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ABL COIL laser

vortish

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The Air Force since the early nineties has been playing around with the ABL or airborne laser idea. The government pumped billions in funding to make this the primary anti ballistic missile platform with a proposed fleet of 20 aircraft at 120 billion dollars each. Each aircraft would be a flying lab consisting of a megawatt producing COIL or Chemical Oxygen Iodine Laser and all of the necessary equipment to make it in to a missile killer!

Airborne Laser System (ABL) YAL 1A - Airforce Technology
http://earthops.org/lasers/coil.htm
https://www.photonics.com/Article.aspx?AID=18066
https://www.thisdayinaviation.com/tag/coil-chemical-oxygen-iodine-laser/
https://link.springer.com/article/10.1007/BF00694191?no-access=true

For a while now I been thinking on this principle of getting the most feasible power out of a chemical pumped laser. And it seems to me that there are more reactive chemicals out there that could produce the power needed to pump a laser. The thing of it is I really dont know which would be a good substitute for the Iodine. I think the Oxygen is a good starting point! I know many of you here on the forum know the science behind this a lot better than me and could come up with a workable solution.

I think that the Air Force is going at it the wrong way and needs to put a smaller chemical pumped laser with in a cluster to make a bigger better beam. With the advancements made in laser technology I think that they could get more bang for the buck if you excuse the pun this way! Or am I wrong in thinking this? Smaller Chemical Lasers could be used to pump a pellet of Deturium with in a confinement chamber that has a high electron gas in it to create a plasma that then could be used to make a laser beam! I know what I am think is probably Science Fiction But hey Thirty years ago computers were science fiction!
 

RedCowboy

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From what I read the chemical lasers use the very toxic exhaust from basically a small rocket motor burn as a gain medium in a chamber much like an industrial co2 laser. It was mothballed in 2012 permanently.

Firestrike used amplifiers that were boxes of neodymium doped glass plates pumped by solid state or flash lamps that were stackable but large and haevy.

Firestrike High Power Solid State Laser Fires 105kW Beam


I thought the ytterbium doped fiber lasers such as HELLADS pretty much put chemical lasers out of the competition as well as the firestrike system, even the predator-C drone I read can carry a HELLADS system.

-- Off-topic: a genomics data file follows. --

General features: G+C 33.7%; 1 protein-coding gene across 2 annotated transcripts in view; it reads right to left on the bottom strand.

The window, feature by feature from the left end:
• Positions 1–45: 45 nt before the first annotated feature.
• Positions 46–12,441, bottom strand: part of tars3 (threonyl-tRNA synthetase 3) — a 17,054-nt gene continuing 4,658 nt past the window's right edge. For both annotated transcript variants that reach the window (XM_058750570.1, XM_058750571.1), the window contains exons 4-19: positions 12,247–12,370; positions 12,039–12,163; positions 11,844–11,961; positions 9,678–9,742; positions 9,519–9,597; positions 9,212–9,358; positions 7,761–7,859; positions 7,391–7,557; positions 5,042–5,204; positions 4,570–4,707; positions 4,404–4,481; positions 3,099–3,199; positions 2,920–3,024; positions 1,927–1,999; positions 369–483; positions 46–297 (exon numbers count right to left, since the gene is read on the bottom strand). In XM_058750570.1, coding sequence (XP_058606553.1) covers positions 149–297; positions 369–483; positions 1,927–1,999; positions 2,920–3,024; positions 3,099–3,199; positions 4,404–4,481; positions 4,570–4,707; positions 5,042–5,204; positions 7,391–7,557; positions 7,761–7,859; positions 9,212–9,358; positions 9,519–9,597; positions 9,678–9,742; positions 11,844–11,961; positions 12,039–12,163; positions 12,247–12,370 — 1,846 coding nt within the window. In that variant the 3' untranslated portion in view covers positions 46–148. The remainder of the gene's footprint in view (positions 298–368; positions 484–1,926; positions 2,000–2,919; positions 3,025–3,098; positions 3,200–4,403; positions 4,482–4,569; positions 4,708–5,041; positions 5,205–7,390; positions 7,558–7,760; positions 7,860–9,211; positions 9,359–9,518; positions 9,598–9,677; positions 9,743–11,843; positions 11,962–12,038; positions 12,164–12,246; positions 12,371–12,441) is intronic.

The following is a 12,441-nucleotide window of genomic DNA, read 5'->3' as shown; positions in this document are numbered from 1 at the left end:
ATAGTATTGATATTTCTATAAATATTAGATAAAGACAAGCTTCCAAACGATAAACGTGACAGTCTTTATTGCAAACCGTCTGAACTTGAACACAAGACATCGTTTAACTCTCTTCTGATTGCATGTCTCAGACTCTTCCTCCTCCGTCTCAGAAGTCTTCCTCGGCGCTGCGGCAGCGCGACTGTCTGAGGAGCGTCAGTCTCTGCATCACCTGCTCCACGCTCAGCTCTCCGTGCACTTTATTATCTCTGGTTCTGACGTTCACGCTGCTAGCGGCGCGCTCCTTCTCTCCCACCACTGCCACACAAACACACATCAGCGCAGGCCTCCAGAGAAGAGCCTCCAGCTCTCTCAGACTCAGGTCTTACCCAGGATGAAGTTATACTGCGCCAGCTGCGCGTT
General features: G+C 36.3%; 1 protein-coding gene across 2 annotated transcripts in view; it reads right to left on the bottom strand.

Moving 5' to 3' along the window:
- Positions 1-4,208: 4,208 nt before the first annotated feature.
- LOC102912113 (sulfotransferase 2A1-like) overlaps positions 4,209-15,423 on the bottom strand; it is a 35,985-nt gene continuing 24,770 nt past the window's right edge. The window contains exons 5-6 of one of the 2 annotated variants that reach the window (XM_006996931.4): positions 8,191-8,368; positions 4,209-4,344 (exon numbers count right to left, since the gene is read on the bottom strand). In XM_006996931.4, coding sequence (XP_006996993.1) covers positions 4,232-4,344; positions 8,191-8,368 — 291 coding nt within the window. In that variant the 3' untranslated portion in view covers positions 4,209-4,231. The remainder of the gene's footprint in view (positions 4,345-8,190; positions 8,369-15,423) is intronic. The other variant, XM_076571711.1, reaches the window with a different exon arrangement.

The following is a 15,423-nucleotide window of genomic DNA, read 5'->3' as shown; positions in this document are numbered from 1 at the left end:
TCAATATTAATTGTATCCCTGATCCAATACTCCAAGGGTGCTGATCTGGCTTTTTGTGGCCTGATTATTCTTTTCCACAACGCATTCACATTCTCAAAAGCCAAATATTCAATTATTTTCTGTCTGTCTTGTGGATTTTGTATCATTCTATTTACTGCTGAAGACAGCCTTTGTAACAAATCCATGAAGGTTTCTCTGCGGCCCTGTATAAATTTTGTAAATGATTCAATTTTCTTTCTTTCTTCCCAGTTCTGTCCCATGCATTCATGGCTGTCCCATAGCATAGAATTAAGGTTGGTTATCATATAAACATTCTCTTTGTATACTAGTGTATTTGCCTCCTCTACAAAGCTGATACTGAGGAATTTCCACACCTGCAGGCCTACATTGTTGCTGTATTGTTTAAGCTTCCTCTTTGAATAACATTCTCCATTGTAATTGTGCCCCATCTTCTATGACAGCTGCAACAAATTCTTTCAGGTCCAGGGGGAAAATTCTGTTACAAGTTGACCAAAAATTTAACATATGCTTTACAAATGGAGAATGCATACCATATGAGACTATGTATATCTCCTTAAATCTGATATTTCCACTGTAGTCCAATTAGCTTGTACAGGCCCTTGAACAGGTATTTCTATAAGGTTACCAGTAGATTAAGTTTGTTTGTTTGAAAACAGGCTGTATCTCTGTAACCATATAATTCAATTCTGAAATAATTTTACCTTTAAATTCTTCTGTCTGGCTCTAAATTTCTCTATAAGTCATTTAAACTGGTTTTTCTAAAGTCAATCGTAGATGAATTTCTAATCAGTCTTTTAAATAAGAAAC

https://www.computerworld.com/artic...a-tests-laser-weapon-for-fighters-drones.html
 
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styropyro

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Chemical lasers are complicated...they operate sort of like jet engines and some need a supersonic gas jet to lase. I have some books on the subject and it is hilarious the kind of crazy stuff these scientists attempted to get working chemical and gas dynamic lasers. Think lots of explosives, feeding HV into uranium wire under pressurized oxygen, and some of the most toxic substances around.

In the COIL laser, the singlet oxygen and iodine make a great pair. Sure there are more reactive chemicals out there, but it is hard to beat the energy transfer from the excited oxygen to iodine to get lasing.

If there were a powerful chemical laser that would be easiest built by hobbyists, I'd bet on a HF laser from H2 and F2. In the old school experiments they initiated the reaction with a particle accelerator, but I bet you could initiate with a modern laser.

On a side note I think I have a design for a chemical laser that has never been built. If it works it won't be strong, but it would be awesome. Zero electricity needed. I'll post something if I get that working...
 

vortish

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Chemical lasers are complicated...they operate sort of like jet engines and some need a supersonic gas jet to lase. I have some books on the subject and it is hilarious the kind of crazy stuff these scientists attempted to get working chemical and gas dynamic lasers. Think lots of explosives, feeding HV into uranium wire under pressurized oxygen, and some of the most toxic substances around.

In the COIL laser, the singlet oxygen and iodine make a great pair. Sure there are more reactive chemicals out there, but it is hard to beat the energy transfer from the excited oxygen to iodine to get lasing.

If there were a powerful chemical laser that would be easiest built by hobbyists, I'd bet on a HF laser from H2 and F2. In the old school experiments they initiated the reaction with a particle accelerator, but I bet you could initiate with a modern laser.

On a side note I think I have a design for a chemical laser that has never been built. If it works it won't be strong, but it would be awesome. Zero electricity needed. I'll post something if I get that working...
thanks for the lesson styro.....what about using a cvp and oxygen as a pair?:
 

Cyparagon

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I think that the Air Force is going at it the wrong way


I'm sorry... who are you? you know better than a team of some of the world's best engineers? You think your chemical laser idea that you spent 10 minutes on is somehow better than their multi-billion dollar project? You better have some wildly impressive credentials or evidence to back that up.
 
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